NEW LEASE OF LIFE | Solitaire Magazine

NEW LEASE OF LIFE

In the name of sustainability, Simone Jewels is putting the limelight on recycling jewellery. The process, Simone Ng reveals, is not as straightforward as it seems.

It is a fact that not all fine jewellery are created equal. This sobering reality is one many a regretful collector have to come to terms with after impulse purchases, lost love for pieces or inheriting old gems.

And often, the fate of these less-than-desirable pieces is grim. Pieces are either pawned off for lesser, broken apart for gems, or left to rest in a graveyard of untouched cupboard space. But for 15 years, Simone Jewels has been offering a sanctuary for clients and their collection of bejewelled outcasts.

Founder Simone Ng has been practising recycling fine jewellery since the inception of her studio, but is now readily encouraging clients to breathe new life into the jewellery they no longer wish to keep. In the name of sustainability, Ng and her team take on the task of carefully distilling precious materials and gems in unwanted creations and transforming them into new, desirable works of jewellery art.

Essentially, recycling jewellery at Simone Jewels sounds like a bespoke jewellery project with more steps. But those extra steps set them a world apart from other jewellers when it comes to pushing for sustainability or showcasing the extent of their capabilities.

“Some jewellers help their regular clients reset original pieces of jewellery bought from them,” Ng explains. “They would usually only recycle the main stone with certain conditions, such as allowing the jeweller to add other gemstones.”

As a result, Ng continues, customers do not understand the total value of the gems they own and start to lose confidence in their jewellery’s long-term investment value. But the extent of Simone Jewels’ recycling program offers a more enlightening approach.

A behind-the-scenes look at a piece of jewellery getting a new lease on life at Simone Jewels

“On our end, we practice recycling everything reusable into the new design provided they are natural and are of jewellery quality. Often, we accept pieces that we did not originally craft.”

The entire recycling process requires a significant amount of work. Simone Jewels only uses precious materials like gold and natural gemstones for its jewellery. As such, the team must also ensure that the client’s jewellery and loose gemstones must meet the same standards before it is recycled and transformed into new fine creations.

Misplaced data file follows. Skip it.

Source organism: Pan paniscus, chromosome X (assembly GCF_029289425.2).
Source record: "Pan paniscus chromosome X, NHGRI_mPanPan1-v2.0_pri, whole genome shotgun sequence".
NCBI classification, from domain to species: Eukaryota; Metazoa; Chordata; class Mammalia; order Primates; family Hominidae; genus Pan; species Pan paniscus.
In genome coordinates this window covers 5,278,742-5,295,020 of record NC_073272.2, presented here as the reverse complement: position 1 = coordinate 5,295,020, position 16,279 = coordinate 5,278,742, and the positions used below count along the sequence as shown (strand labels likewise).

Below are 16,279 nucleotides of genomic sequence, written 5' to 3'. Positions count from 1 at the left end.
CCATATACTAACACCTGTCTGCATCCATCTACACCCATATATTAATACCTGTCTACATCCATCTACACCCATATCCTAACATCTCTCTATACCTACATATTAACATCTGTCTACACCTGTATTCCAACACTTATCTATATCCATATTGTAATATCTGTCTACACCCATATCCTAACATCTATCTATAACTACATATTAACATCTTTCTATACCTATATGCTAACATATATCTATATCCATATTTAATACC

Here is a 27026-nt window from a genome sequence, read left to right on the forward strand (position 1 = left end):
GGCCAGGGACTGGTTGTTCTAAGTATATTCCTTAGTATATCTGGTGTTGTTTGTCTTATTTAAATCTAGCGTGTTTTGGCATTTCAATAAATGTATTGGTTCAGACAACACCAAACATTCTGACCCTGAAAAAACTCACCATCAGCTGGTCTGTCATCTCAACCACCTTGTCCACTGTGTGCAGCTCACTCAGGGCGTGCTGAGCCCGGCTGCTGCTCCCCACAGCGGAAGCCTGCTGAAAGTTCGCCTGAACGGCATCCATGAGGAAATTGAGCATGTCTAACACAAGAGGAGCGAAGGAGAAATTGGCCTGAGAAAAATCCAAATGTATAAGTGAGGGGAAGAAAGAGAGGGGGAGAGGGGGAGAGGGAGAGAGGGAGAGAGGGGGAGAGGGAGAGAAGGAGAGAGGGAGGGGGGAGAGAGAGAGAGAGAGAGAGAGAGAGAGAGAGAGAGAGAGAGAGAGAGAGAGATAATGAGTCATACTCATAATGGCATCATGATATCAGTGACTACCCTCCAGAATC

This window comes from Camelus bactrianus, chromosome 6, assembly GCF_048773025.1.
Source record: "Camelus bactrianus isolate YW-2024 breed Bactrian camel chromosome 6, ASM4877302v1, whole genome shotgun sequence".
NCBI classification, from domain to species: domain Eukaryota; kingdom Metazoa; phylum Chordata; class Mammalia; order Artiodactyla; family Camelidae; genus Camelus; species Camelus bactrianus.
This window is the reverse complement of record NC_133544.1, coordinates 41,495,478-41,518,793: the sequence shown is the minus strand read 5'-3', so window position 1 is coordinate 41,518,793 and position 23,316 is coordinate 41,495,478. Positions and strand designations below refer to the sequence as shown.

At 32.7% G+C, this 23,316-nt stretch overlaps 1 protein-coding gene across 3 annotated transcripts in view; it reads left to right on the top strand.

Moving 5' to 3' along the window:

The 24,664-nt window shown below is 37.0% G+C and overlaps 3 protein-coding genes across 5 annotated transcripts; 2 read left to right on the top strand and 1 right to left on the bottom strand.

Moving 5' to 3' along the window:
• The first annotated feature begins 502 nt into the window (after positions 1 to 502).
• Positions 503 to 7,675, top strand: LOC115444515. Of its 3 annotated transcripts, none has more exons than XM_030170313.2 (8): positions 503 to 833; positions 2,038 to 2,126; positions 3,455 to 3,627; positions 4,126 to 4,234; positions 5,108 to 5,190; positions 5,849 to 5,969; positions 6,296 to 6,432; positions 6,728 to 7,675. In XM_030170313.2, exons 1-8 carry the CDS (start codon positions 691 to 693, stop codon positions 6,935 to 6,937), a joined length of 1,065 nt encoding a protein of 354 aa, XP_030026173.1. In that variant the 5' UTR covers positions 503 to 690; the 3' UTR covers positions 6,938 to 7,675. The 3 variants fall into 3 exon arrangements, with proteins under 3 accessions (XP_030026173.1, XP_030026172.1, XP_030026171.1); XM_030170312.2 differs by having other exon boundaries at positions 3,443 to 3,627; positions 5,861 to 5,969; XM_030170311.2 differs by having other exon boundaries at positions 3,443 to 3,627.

That requires few rounds of assessments and consultations. For instance, all gemstones need to be authenticated and determined if they are stable enough to be reset in a new piece, and gold must be tested for its purity before it is smelted for reuse.

Top: Amethyst earrings and ring set
Bottom: Diamond earrings and ring set 

In one extraordinary case, the team has had to painstakingly evaluate close to 200 gemstones set in a client’s necklace. Yet, these processes are also crucial: Simone Jewels has discovered unsuitable materials, such as synthetic gems in some cases and returned them to clients. The assessment could also be a literal ‘make or break’ moment: The team must be extra cautious about using vintage jewellery and stones that are too soft and delicate to reset in new jewellery.

It has also managed to preserve some rare pieces, crafted with special techniques no longer in practice today, from unnecessary modifications.

Once it is all sorted out, the design process begins. Simone Jewels’ penchant for transformable design makes it easier for clients to imagine more versatile creations to wear, whether for everyday styles or special occasions. Often, clients look at reworking recycled precious materials into engagement rings or modern heirlooms.

Reverso Pegasus Yellow Diamond necklace 

More than just an environmentally friendlier route, the recycling program also offers a meaningful and sentimental approach to jewellery making.

Ng recalls a client who wanted to divide her extensive jewellery collection to her granddaughters, but found it difficult to distribute the pool amongst the three women with unique styles. Instead, the team dismantled all the pieces, consolidated all the precious metals and gemstones and split them between the women equally.

“We sat down with each of the women to design something that suits them,” Ng says. “And, at the back of the final pieces were special messages from grandmother to granddaughter.”

But it was the transition from old material to new forms, and bonding and collaboration between matriarch and the younger generation that made the whole recycling experience truly priceless for all involved.

The greener way of making new jewellery is certainly no easy feat and is far from pocket- or time-friendly. “The process takes additional effort and time behind the scenes,” Ng admits. “But we do not pass these costs on to our clients. This is our commitment and contribution in support of recycling.”

“In our small way, we hope to make a difference for a better tomorrow.”